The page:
With a repentant heart he chooses to go back to his father, preparing a speech of contrition which he will deliver, a simple confession of twenty-eight words: “Father, I have sinned against heaven and against you. I am no longer worthy to be called your son; make me like one of your hired men” (vv. 18-19). Coins and sheep make no speeches; rebellious sons have the ability to come to their senses and come back to their father.
Like the lost coin and the lost sheep, the lost son is sought, only in this passage the father sees his son “a long way off ” and is “filled with compassion for him” (v. 20). In a cultural context in which the father would have been well within his rights to count his son as dead (much as the younger son had counted his father as good as dead, v. 12), this father showed no such animosity. Instead he “ran to his son, threw his arms around him and kissed him” (v. 20). Such unguarded and undignified emotion must have embarrassed (and outraged) the Pharisees and teachers of the law as they listened to Jesus’ story.
The father allows the son time to deliver only eighteen of his twenty-eight word confessional: “Father, I have sinned against heaven and against you. I am no longer worthy to be called your son” (v. 21). The father then throws a big party. This son had probably hocked all his possessions, and the father immediately has the best robe put on him, a ring on his finger and sandals on his feet. The fattened calf (perhaps one which had been selected and purposely well-fed in hopeful anticipation of this day) is brought out to be barbecued. “Let’s have a feast and celebrate. Pass the barbecue sauce!”, says the jubilant father. “For this son of mine was dead and is alive again; he was lost and is found” (vv. 23-24).
But that’s not the end of the story. In fact, it seems to only be the introduction to Jesus’ primary point. Unlike the story of the lost coin and the lost sheep where the accounts conclude with a party, the story of the lost son switches gears and focuses our attention on someone else: the older brother. We learned nothing of him at the beginning of the story when the younger son abandoned the family, only that there were two sons and the younger decided to leave. We do not read that the older brother strikes up a search party to go to the “distant country” to find his younger sibling (maybe he was glad he was gone). Nor do we find him next to his father, looking down the road when the younger brother walks home barefoot and destitute. And when the party gets going in earnest, the older brother is not looking over the shoulder of the caterer to make sure things are in order; he is in the field working. He hears the music and dancing and has to ask what the celebration is all about. A servant informs him that his younger brother is back home, safe and sound, and that their father has fired up the grill. Apparently he was not specifically invited to the party, or the father simply assumed the older brother would, of course, join in the festivities, or the father knew that the older brother did not care to hear and celebrate the good news.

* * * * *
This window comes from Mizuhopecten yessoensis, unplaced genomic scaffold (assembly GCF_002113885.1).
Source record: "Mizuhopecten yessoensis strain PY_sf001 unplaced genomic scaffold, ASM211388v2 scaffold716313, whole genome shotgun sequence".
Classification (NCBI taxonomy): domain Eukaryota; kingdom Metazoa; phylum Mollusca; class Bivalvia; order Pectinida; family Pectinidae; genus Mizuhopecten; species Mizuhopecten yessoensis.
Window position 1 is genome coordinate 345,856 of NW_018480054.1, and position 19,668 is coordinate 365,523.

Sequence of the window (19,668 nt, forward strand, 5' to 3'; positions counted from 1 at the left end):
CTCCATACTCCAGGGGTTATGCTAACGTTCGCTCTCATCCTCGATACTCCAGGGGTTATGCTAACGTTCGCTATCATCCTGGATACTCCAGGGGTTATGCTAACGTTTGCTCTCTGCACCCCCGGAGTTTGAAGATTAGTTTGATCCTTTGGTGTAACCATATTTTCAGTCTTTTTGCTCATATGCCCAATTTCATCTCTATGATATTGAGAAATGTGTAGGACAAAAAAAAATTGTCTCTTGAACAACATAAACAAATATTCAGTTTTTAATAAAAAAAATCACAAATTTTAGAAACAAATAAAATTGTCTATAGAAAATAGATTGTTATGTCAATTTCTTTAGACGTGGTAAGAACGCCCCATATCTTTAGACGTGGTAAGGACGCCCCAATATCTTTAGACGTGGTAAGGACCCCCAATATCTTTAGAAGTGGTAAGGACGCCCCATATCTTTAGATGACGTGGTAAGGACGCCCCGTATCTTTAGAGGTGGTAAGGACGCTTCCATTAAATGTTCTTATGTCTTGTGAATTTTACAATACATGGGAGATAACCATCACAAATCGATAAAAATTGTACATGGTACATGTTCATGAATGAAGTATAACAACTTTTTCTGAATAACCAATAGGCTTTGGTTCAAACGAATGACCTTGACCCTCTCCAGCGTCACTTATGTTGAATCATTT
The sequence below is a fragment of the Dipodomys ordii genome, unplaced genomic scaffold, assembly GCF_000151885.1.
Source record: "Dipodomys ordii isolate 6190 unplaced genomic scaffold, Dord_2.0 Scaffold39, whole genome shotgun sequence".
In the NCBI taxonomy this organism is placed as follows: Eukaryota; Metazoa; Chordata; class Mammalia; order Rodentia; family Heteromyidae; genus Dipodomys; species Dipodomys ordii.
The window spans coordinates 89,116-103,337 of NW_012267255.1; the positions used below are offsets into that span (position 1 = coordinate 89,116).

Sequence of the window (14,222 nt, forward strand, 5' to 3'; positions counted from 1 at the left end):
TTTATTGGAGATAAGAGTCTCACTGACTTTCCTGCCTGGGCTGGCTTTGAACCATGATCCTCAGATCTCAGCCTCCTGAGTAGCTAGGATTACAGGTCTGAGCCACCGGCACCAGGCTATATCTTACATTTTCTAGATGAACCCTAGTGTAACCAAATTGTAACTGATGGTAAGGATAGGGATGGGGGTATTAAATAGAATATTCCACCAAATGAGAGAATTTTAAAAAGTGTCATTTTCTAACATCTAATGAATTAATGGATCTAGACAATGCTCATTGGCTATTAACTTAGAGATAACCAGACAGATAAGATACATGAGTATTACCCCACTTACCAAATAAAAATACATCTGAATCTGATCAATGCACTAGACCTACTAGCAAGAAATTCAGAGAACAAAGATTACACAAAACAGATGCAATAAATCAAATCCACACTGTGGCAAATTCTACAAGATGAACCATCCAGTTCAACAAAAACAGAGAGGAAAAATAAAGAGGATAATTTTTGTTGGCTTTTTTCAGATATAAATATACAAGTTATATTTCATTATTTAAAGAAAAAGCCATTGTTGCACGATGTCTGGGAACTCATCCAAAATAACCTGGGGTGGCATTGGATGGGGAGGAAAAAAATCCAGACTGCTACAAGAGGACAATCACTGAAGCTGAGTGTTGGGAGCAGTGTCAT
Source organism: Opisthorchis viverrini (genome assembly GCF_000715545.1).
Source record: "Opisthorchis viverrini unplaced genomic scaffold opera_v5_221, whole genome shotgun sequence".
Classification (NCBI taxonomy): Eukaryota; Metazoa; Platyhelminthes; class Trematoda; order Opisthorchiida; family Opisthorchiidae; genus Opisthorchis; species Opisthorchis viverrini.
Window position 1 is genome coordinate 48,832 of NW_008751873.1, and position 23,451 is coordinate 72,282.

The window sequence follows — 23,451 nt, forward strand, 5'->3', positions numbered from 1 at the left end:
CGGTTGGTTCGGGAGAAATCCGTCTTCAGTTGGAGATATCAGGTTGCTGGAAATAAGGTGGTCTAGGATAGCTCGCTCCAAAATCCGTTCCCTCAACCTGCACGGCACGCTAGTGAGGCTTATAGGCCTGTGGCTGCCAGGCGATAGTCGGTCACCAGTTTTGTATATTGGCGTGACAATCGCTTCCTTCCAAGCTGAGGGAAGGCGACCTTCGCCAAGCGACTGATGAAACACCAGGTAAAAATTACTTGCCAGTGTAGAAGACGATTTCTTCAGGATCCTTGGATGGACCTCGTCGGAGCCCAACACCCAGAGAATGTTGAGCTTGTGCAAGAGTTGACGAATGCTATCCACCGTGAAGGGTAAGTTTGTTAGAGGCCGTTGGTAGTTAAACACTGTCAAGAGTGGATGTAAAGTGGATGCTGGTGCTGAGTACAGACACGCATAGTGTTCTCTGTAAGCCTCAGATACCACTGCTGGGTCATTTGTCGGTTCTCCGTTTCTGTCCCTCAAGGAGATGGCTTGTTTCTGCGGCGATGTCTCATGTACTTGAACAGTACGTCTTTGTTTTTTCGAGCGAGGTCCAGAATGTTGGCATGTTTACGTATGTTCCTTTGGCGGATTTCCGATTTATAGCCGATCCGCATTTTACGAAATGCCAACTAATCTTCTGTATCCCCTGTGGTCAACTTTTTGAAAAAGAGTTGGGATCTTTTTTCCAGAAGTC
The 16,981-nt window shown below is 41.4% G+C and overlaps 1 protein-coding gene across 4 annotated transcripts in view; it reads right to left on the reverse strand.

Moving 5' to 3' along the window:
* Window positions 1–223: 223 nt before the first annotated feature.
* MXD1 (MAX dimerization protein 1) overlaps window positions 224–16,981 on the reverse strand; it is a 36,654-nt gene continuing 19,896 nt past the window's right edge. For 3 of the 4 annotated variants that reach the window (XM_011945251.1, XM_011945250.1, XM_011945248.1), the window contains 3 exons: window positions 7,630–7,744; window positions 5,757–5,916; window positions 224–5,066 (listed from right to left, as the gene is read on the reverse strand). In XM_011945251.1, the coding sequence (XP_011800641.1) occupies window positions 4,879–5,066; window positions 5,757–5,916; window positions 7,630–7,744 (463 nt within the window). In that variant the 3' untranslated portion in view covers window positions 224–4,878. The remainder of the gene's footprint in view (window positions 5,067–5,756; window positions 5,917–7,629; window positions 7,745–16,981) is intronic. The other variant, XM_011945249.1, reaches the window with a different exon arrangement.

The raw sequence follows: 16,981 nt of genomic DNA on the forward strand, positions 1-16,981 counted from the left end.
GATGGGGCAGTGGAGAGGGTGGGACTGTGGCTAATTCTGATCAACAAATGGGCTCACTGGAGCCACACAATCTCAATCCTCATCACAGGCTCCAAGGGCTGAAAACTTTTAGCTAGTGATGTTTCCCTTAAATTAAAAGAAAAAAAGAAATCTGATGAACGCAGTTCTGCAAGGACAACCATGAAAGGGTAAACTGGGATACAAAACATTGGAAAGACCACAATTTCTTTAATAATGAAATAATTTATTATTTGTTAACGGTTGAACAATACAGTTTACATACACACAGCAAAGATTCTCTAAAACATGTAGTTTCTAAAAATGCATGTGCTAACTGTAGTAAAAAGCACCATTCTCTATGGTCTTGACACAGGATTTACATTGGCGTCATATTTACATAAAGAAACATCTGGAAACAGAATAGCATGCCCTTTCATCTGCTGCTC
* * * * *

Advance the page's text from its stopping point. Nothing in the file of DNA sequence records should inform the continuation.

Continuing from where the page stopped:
Instead of joining the party, the older brother gets mad and boycotts the festivities. When the father goes out to plead with him, the older brother shockingly rebukes his father, then begins to list all his own acts of faithfulness and obedience. He complains that he never got such a barbecue thrown in his honor, not so much as even a young goat! “But when this son of yours who has squandered your property with prostitutes comes home, you kill the fattened calf for him!” (v. 30), he says. In other words, he tells his father that not only has the father not shown appropriate appreciation for the older brother’s faithfulness, but he is going way overboard in his celebrations for the reprobate younger brother. And he reminds his father of his younger brother’s abominable conduct: squandering the father’s property with prostitutes! The older brother does not only feel slighted and taken for granted, he is repulsed by his father’s extravagant excitement about the squanderer’s return home. Such action on the father’s part, in the opinion of the older son, is a moral and religious outrage! Interestingly, the older brother does not refer to the prodigal as “my brother,” but as “this son of yours” (v. 30).